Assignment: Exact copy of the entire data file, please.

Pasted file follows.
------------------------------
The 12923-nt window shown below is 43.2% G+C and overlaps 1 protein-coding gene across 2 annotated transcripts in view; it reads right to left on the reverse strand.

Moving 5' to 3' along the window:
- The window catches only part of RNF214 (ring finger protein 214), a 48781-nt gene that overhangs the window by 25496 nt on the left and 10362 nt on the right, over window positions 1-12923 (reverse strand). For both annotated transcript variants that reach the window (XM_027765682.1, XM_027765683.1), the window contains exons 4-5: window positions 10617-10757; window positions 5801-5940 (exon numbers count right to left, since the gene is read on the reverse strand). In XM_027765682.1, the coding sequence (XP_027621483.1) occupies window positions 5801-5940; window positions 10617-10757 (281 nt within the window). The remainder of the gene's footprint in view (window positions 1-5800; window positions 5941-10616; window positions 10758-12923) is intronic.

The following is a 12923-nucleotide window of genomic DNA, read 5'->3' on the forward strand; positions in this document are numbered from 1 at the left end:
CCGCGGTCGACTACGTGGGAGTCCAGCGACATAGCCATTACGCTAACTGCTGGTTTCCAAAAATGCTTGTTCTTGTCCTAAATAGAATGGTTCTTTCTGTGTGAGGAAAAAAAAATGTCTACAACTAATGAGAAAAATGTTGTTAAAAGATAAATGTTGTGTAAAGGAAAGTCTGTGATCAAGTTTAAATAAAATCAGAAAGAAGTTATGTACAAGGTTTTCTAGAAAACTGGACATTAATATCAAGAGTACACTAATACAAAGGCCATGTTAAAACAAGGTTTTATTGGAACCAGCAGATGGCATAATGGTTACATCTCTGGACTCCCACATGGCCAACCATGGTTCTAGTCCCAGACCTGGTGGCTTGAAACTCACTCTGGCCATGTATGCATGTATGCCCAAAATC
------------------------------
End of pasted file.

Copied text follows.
The 12923-nt window shown below is 43.2% G+C and overlaps 1 protein-coding gene across 2 annotated transcripts in view; it reads right to left on the reverse strand.

Moving 5' to 3' along the window:
- The window catches only part of RNF214 (ring finger protein 214), a 48781-nt gene that overhangs the window by 25496 nt on the left and 10362 nt on the right, over window positions 1-12923 (reverse strand). For both annotated transcript variants that reach the window (XM_027765682.1, XM_027765683.1), the window contains exons 4-5: window positions 10617-10757; window positions 5801-5940 (exon numbers count right to left, since the gene is read on the reverse strand). In XM_027765682.1, the coding sequence (XP_027621483.1) occupies window positions 5801-5940; window positions 10617-10757 (281 nt within the window). The remainder of the gene's footprint in view (window positions 1-5800; window positions 5941-10616; window positions 10758-12923) is intronic.

The following is a 12923-nucleotide window of genomic DNA, read 5'->3' on the forward strand; positions in this document are numbered from 1 at the left end:
CCGCGGTCGACTACGTGGGAGTCCAGCGACATAGCCATTACGCTAACTGCTGGTTTCCAAAAATGCTTGTTCTTGTCCTAAATAGAATGGTTCTTTCTGTGTGAGGAAAAAAAAATGTCTACAACTAATGAGAAAAATGTTGTTAAAAGATAAATGTTGTGTAAAGGAAAGTCTGTGATCAAGTTTAAATAAAATCAGAAAGAAGTTATGTACAAGGTTTTCTAGAAAACTGGACATTAATATCAAGAGTACACTAATACAAAGGCCATGTTAAAACAAGGTTTTATTGGAACCAGCAGATGGCATAATGGTTACATCTCTGGACTCCCACATGGCCAACCATGGTTCTAGTCCCAGACCTGGTGGCTTGAAACTCACTCTGGCCATGTATGCATGTATGCCCAAAATC